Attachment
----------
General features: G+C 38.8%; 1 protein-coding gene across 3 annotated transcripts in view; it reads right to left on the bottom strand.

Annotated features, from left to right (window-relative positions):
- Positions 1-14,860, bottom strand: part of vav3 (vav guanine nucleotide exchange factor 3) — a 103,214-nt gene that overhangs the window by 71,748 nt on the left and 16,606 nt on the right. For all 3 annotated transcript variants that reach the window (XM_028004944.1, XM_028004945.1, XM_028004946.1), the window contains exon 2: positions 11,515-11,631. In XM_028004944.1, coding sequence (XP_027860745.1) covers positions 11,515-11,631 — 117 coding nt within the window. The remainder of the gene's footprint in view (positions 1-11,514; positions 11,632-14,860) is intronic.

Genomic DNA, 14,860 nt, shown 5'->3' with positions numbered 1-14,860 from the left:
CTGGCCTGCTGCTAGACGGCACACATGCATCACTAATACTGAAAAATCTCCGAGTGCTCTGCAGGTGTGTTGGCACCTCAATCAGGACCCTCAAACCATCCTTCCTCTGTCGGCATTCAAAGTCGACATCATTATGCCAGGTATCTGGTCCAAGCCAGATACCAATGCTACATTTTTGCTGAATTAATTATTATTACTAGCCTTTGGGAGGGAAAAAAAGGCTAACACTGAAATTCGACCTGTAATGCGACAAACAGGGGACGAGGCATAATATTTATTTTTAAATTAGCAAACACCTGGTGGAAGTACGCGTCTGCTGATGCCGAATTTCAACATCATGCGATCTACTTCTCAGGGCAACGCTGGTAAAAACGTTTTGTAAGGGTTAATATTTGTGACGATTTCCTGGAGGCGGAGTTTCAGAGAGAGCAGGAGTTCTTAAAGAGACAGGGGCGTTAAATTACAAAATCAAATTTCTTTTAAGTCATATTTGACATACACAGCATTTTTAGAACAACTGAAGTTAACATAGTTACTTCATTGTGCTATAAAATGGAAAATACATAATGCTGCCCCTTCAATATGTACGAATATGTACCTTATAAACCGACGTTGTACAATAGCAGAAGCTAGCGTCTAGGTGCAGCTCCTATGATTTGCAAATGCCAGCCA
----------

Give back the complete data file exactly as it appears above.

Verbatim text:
General features: G+C 38.8%; 1 protein-coding gene across 3 annotated transcripts in view; it reads right to left on the bottom strand.

Annotated features, from left to right (window-relative positions):
- Positions 1-14,860, bottom strand: part of vav3 (vav guanine nucleotide exchange factor 3) — a 103,214-nt gene that overhangs the window by 71,748 nt on the left and 16,606 nt on the right. For all 3 annotated transcript variants that reach the window (XM_028004944.1, XM_028004945.1, XM_028004946.1), the window contains exon 2: positions 11,515-11,631. In XM_028004944.1, coding sequence (XP_027860745.1) covers positions 11,515-11,631 — 117 coding nt within the window. The remainder of the gene's footprint in view (positions 1-11,514; positions 11,632-14,860) is intronic.

Genomic DNA, 14,860 nt, shown 5'->3' with positions numbered 1-14,860 from the left:
CTGGCCTGCTGCTAGACGGCACACATGCATCACTAATACTGAAAAATCTCCGAGTGCTCTGCAGGTGTGTTGGCACCTCAATCAGGACCCTCAAACCATCCTTCCTCTGTCGGCATTCAAAGTCGACATCATTATGCCAGGTATCTGGTCCAAGCCAGATACCAATGCTACATTTTTGCTGAATTAATTATTATTACTAGCCTTTGGGAGGGAAAAAAAGGCTAACACTGAAATTCGACCTGTAATGCGACAAACAGGGGACGAGGCATAATATTTATTTTTAAATTAGCAAACACCTGGTGGAAGTACGCGTCTGCTGATGCCGAATTTCAACATCATGCGATCTACTTCTCAGGGCAACGCTGGTAAAAACGTTTTGTAAGGGTTAATATTTGTGACGATTTCCTGGAGGCGGAGTTTCAGAGAGAGCAGGAGTTCTTAAAGAGACAGGGGCGTTAAATTACAAAATCAAATTTCTTTTAAGTCATATTTGACATACACAGCATTTTTAGAACAACTGAAGTTAACATAGTTACTTCATTGTGCTATAAAATGGAAAATACATAATGCTGCCCCTTCAATATGTACGAATATGTACCTTATAAACCGACGTTGTACAATAGCAGAAGCTAGCGTCTAGGTGCAGCTCCTATGATTTGCAAATGCCAGCCA